The natural beauty of the ranges, wildflowers and wildlife will be an unforgettable experience.
- Camping on the peaceful banks of the De Grey River
- Marble Bar and Chinaman’s Pool
- Karijini National Park -Oxers Lookout, Weano and Dales Gorges
- Mount Bruce - for great views over the surrounding Hamersley Range and Marandoo mining
- Mount Augustus - walks up on to the rock for magnificent views, Aboriginal rock art and shady waterholes
- Cattle Pool - swim and relax in the shade of the River Gums
- Kennedy Ranges - explore impressive gorges, bird life and wildflowers
- Murchison country - unique scenery rich with wildflowers
- Coalseam Conservation Park - spectacular wildflowers, bird life and history
The Kimberley region in the northwest of Western Australia is one of the most remote and unspoiled wilderness areas in the world. It’s unique geology, ancient limestone reef and rich Aboriginal culture has fascinated visitors for many years. It is home to some of Australia’s most beautiful and rare bird life, diverse flora and exciting fauna.
A highlight is our visit to Purnululu National Park to see the Bungle Bungle Range. This World Heritage listed site is one of the most fascinating geological landmarks in Western Australia. The beehive-like mounds are encased in a skin of silica and algae, creating a striking stripe pattern. A magnificent hidden world of gorges and pools lie within the range.
More than 130 bird species reside within Purnululu, including Rainbow Bee-eaters, flocks of Budgerigars and Australian Bustards. The Nail-tail wallaby and the Euro live around the massif, while Short-eared Rock wallabies are thought to live on top. Several species of rare animals also call Purnululu home.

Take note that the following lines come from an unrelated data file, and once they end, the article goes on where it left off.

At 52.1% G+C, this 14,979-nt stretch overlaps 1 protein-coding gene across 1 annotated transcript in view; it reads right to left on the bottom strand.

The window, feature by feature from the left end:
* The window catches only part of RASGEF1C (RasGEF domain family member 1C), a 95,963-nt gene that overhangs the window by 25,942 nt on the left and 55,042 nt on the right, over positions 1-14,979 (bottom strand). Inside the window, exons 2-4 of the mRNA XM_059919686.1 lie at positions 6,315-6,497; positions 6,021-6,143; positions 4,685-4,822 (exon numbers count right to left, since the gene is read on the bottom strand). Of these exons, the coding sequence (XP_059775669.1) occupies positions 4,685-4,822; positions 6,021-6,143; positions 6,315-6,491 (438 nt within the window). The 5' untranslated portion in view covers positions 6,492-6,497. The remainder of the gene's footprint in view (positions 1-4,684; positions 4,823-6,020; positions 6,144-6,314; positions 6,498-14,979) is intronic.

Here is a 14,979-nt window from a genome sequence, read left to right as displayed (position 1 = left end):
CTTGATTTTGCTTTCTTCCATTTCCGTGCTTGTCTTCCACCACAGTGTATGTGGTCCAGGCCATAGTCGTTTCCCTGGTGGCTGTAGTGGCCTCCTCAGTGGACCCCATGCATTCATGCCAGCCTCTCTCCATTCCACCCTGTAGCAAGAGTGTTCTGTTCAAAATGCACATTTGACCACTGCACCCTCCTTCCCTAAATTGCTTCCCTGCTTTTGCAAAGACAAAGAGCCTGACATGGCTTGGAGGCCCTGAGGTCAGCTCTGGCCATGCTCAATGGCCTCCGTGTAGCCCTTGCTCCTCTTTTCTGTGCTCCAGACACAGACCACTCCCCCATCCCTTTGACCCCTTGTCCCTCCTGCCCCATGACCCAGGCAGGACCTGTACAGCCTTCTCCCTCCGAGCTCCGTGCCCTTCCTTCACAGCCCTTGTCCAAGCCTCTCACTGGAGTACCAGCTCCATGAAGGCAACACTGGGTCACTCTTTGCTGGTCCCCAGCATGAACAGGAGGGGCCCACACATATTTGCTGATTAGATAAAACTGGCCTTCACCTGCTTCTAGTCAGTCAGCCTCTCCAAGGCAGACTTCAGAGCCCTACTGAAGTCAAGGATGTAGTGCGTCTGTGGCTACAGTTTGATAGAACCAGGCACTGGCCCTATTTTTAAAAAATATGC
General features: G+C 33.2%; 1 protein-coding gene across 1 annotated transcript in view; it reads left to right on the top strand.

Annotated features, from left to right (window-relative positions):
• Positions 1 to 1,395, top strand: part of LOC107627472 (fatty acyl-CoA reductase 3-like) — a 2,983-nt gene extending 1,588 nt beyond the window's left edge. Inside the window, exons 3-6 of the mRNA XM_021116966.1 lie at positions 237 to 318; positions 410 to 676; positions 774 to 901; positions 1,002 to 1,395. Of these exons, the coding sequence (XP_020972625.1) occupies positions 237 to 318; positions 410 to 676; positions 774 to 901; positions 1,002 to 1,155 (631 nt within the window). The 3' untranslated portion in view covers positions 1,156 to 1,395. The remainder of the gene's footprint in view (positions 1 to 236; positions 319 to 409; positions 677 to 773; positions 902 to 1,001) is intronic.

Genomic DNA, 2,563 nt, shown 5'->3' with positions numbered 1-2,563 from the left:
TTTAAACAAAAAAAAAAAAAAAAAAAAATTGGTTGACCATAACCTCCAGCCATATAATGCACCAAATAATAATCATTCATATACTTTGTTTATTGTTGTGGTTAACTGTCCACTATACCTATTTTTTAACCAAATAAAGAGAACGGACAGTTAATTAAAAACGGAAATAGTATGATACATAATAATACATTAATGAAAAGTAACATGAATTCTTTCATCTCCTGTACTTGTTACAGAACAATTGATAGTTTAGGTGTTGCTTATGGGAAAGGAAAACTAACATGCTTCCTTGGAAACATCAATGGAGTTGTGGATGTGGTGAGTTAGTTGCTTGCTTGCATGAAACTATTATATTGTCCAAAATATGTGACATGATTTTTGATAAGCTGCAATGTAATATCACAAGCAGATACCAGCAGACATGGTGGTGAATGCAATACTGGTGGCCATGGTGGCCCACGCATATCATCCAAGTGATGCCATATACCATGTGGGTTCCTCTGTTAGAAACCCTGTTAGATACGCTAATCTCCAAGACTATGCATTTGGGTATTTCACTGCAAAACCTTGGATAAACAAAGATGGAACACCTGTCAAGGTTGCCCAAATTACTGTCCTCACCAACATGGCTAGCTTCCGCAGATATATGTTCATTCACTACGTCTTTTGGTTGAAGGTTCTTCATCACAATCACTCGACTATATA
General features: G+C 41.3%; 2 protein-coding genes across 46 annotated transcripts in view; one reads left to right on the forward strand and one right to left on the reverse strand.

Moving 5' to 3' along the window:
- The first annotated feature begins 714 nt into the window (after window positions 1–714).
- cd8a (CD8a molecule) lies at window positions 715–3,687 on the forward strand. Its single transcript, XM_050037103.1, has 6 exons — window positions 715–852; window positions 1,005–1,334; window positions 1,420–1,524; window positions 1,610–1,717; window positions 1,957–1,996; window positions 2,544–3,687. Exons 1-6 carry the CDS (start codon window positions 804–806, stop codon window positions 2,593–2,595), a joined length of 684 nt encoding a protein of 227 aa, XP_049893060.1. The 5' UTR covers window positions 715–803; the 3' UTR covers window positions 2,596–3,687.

Bird enthusiasts will particularly enjoy our visit to Marlgu Billabong at Parrys Lagoon Nature Reserve. These reserves are havens for a vast variety of sea and waterbirds.
- 3 nights at Purnululu (Bungle Bungles) National Park; one of Western Australia’s most striking geological landmarks and home to remote wildlife
- Optional helicopter (at your own expense) over Purnululu to see the beehive-like mounds, hidden gorges and contrasting pools from above
- Visit Parrys Lagoon for wetland bird watching; this waterbird breeding and feeding area is also a stopover point for migratory waders
- Camp at Home Valley Station, a 700,000 acre outback oasis on the banks of the Pentacost River
- Visit the iconic Mitchell Falls (Punamii-unpuu to the Wunambal people); a four-tiered waterfall
- Stay at Drysdale River Station, a family owned and operated million-acre cattle station
- 2 nights at Mornington Station in search of the Gouldian Finch and the Purple Crowned Fairy Wren; also visit and swim at Dimond Gorge
- Camp at Silent Grove and take a relaxing swim at Bell’s Gorge
- Visit stunning Windjana Gorge and explore Tunnel Creek as it flows through a limestone cave system (the oldest caves in Western Australia)